If, however, we were to pick a man from the streets of Strassburg, and set him side by side with the first man we met in Nottingham, we should probably see the two chief types of mankind in Western Europe. We have nothing to do with the national spirit, the speech, the hairdressing and tailoring which mark the one off from the other; these are of the greatest importance, but they are outside the bounds of physical anthropology. The colour of hair and complexion of skin, hue of eye, may be the same in these two individuals drawn from towns so far apart; their faces may be of the same type; it is probable, however, that the Englishman's face is the longer and narrower. Their stature may be the same—possibly the Englishman is the taller by about half an inch, but not heavier. The form of head, however, is totally different. When we take the length and breadth of the Englishman's head we shall probably find that its breadth is between seventy-four and seventy-six per cent, of its length, or if we wish to give our knowledge a learned turn we say that his " cephalic index " is between seventy-four and seventy-six. In the Strassburger's head the cephalic index is probably between eighty and eightytwo. When we look at his head in profile it appears as if it had been compressed from back to front, so that the width of the head has been increased and the brain pushed forwards, thus coming to occupy a more anterior position above and in front of the ears. The height of the head is increased. The Englishman's head has been compressed from side to side and rather flattened on the top, so that it does not appear to be so high as the German head. We find then that the best mark to distinguish the typical Englishman from the typical German is the shape of the head. It must not be forgotten, however, that in Nottingham, as in Strassburg, there are all forms of head, but the rounded type prevails in the one and the long type in the other. It is possible, but very unlikely, that two individuals, selected by chance, may have the same types of head.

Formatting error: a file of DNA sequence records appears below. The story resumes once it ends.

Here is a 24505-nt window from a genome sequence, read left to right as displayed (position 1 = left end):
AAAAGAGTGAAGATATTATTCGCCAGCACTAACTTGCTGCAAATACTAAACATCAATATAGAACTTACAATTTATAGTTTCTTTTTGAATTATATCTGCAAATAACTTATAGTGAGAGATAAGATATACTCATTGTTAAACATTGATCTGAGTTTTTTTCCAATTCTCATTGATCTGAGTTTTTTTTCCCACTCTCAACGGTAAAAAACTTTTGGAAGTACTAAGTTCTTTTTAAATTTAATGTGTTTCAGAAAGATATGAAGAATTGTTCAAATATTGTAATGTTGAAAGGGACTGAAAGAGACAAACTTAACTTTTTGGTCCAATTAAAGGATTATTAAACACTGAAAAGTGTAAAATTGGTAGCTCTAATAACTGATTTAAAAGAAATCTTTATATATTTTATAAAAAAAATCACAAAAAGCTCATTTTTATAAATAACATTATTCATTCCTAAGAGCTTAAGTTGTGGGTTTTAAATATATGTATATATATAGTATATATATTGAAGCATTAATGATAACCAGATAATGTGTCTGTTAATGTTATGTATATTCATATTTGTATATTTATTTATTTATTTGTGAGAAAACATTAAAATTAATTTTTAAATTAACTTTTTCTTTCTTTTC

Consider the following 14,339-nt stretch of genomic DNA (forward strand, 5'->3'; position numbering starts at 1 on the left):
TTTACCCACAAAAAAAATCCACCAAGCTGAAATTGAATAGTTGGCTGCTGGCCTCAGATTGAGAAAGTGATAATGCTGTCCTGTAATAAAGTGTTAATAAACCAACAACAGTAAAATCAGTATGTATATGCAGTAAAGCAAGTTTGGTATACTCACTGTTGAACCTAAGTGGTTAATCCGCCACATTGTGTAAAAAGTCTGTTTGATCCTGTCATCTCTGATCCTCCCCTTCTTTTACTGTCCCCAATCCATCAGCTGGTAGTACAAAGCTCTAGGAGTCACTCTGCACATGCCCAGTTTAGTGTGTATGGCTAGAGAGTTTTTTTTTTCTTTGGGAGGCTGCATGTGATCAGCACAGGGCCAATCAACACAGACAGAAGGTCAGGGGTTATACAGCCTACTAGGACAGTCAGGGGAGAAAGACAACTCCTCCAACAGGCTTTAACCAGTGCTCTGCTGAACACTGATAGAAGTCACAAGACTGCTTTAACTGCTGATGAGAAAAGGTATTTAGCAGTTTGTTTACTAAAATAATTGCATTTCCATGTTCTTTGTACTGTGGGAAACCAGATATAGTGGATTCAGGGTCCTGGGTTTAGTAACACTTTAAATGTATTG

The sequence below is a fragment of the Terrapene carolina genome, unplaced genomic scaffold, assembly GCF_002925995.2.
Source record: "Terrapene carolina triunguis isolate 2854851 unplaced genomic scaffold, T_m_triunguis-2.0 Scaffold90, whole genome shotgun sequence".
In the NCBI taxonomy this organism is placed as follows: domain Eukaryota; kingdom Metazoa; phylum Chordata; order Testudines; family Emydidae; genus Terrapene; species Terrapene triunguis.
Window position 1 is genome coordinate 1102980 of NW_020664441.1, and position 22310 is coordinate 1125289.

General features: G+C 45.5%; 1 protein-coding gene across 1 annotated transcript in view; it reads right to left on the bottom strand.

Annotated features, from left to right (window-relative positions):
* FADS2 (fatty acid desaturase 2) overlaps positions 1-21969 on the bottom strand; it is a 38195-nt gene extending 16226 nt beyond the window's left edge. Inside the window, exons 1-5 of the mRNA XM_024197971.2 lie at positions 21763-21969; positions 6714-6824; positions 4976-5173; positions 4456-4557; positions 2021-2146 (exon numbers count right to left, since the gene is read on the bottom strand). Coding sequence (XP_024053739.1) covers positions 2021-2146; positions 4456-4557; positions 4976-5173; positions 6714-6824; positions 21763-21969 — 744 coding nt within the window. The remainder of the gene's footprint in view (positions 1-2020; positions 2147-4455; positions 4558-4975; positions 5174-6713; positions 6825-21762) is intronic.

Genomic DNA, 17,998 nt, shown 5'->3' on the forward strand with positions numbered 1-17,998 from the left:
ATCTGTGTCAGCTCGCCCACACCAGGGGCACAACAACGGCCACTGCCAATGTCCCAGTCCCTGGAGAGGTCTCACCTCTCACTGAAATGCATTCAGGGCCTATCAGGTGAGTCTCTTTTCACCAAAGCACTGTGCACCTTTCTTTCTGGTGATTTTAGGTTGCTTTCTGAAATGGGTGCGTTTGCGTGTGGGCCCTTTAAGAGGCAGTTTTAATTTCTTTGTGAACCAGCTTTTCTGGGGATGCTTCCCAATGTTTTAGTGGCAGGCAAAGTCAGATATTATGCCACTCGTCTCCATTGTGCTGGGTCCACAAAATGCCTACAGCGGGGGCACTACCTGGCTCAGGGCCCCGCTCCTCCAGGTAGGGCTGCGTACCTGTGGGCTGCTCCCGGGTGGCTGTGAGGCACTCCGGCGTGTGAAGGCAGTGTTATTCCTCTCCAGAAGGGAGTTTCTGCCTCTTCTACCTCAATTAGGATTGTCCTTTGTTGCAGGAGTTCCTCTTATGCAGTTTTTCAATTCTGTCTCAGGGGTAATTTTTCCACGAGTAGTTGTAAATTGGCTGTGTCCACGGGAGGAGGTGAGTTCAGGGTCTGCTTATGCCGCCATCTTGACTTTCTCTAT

If we estimate the capacity of the skull in these two selected types of man, we shall probably find that in size of brain chamber they are about equal, each containing from 1,480 to 1,500 cubic centimetres of brain. When, however, the reader asks me why the head is long in one and round in the other, I must confess that no satisfactory answer can be given to the question at the present time. We know, however, that the head is artificially and grossly distorted in infancy by many races of mankind—indeed the custom was once common in Europe—without producing any marked mental change. The brain also suffers a change in shape in those cases of distortion, but travellers have noted that the men with the altered heads are just as intelligent as those whose heads have escaped constriction. The brain seems to work as well in one shape of skull as in another. As a matter of daily experience we have no reason to think that the round-headed man is more capable than the longheaded, and yet when we come to trace the history of long-headed races in Europe we meet with facts which give matter for thought.